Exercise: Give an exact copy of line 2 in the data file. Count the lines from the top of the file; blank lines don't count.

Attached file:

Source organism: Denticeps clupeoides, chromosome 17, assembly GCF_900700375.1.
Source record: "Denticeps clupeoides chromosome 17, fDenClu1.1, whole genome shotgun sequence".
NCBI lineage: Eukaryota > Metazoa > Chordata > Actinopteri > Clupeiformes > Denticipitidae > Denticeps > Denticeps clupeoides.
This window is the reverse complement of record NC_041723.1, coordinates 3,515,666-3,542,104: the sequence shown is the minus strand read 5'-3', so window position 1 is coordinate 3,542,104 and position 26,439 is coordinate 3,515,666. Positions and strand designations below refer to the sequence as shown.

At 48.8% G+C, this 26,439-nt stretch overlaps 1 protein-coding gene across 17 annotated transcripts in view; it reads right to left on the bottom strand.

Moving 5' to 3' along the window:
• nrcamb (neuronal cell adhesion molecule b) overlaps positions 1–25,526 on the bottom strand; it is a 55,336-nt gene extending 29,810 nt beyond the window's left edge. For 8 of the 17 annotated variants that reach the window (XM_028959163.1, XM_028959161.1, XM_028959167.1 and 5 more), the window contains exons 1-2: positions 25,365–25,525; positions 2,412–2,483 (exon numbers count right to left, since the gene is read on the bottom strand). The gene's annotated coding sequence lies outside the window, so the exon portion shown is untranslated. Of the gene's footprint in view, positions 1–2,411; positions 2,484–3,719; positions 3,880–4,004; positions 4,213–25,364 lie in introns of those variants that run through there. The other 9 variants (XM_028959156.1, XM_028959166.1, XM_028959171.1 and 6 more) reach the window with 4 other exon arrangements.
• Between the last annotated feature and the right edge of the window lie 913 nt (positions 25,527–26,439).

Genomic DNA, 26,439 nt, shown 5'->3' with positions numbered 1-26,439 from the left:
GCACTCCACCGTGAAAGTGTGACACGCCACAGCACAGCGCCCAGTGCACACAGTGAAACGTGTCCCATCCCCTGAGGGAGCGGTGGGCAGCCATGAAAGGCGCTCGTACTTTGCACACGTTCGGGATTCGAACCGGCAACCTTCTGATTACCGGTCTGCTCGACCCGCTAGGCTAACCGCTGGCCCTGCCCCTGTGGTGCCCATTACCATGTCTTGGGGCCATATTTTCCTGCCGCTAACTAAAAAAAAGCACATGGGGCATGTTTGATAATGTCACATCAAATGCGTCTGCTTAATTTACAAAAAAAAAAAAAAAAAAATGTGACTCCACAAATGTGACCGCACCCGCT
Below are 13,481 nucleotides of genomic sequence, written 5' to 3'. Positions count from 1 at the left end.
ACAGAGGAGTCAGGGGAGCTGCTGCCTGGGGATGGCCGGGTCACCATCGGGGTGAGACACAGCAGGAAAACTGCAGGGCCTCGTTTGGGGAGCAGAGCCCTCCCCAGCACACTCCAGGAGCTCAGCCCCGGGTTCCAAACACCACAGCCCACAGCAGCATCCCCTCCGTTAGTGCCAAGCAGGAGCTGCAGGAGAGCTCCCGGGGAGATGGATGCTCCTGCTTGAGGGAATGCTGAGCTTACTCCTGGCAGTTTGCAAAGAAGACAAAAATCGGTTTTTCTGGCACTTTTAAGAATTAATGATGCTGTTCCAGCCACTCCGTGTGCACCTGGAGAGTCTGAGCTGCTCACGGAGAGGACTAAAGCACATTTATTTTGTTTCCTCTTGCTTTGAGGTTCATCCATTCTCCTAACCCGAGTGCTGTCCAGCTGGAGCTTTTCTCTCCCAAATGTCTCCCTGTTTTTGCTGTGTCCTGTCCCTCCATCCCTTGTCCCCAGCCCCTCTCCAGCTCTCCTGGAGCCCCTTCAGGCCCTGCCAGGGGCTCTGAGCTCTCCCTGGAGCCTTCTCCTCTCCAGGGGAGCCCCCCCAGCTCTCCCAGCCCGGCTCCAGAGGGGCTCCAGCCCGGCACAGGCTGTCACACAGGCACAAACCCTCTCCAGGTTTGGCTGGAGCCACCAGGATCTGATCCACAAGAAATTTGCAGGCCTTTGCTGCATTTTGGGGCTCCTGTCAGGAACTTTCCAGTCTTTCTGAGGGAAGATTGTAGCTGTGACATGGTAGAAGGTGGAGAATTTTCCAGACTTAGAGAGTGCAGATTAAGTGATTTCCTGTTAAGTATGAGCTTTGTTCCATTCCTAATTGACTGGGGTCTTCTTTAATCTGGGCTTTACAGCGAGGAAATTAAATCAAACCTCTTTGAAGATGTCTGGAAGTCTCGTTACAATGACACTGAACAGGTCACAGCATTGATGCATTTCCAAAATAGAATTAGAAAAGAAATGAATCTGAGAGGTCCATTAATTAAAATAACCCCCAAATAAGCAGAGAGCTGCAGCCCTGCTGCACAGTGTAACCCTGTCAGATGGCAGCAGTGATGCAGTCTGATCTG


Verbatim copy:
Source record: "Denticeps clupeoides chromosome 17, fDenClu1.1, whole genome shotgun sequence".